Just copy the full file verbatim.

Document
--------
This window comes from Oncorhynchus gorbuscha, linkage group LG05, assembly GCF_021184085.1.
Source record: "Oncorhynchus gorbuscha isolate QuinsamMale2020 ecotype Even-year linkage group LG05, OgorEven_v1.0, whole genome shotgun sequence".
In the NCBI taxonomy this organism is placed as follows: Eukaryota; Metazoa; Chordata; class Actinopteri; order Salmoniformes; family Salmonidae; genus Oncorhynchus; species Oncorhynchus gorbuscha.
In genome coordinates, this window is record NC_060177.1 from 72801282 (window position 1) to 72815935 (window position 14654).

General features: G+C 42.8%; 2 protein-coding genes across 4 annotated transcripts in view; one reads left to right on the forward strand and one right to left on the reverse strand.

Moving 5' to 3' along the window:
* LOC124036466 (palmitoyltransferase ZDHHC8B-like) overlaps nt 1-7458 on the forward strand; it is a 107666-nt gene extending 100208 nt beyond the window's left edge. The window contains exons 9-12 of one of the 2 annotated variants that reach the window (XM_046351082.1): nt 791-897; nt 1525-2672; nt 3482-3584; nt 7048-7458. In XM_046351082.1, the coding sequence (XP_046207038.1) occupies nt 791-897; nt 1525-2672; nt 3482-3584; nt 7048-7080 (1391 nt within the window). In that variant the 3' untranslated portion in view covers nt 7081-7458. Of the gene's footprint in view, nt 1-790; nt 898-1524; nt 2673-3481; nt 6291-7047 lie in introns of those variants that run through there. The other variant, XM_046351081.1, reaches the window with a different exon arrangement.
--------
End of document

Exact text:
This window comes from Oncorhynchus gorbuscha, linkage group LG05, assembly GCF_021184085.1.
Source record: "Oncorhynchus gorbuscha isolate QuinsamMale2020 ecotype Even-year linkage group LG05, OgorEven_v1.0, whole genome shotgun sequence".
In the NCBI taxonomy this organism is placed as follows: Eukaryota; Metazoa; Chordata; class Actinopteri; order Salmoniformes; family Salmonidae; genus Oncorhynchus; species Oncorhynchus gorbuscha.
In genome coordinates, this window is record NC_060177.1 from 72801282 (window position 1) to 72815935 (window position 14654).

General features: G+C 42.8%; 2 protein-coding genes across 4 annotated transcripts in view; one reads left to right on the forward strand and one right to left on the reverse strand.

Moving 5' to 3' along the window:
* LOC124036466 (palmitoyltransferase ZDHHC8B-like) overlaps nt 1-7458 on the forward strand; it is a 107666-nt gene extending 100208 nt beyond the window's left edge. The window contains exons 9-12 of one of the 2 annotated variants that reach the window (XM_046351082.1): nt 791-897; nt 1525-2672; nt 3482-3584; nt 7048-7458. In XM_046351082.1, the coding sequence (XP_046207038.1) occupies nt 791-897; nt 1525-2672; nt 3482-3584; nt 7048-7080 (1391 nt within the window). In that variant the 3' untranslated portion in view covers nt 7081-7458. Of the gene's footprint in view, nt 1-790; nt 898-1524; nt 2673-3481; nt 6291-7047 lie in introns of those variants that run through there. The other variant, XM_046351081.1, reaches the window with a different exon arrangement.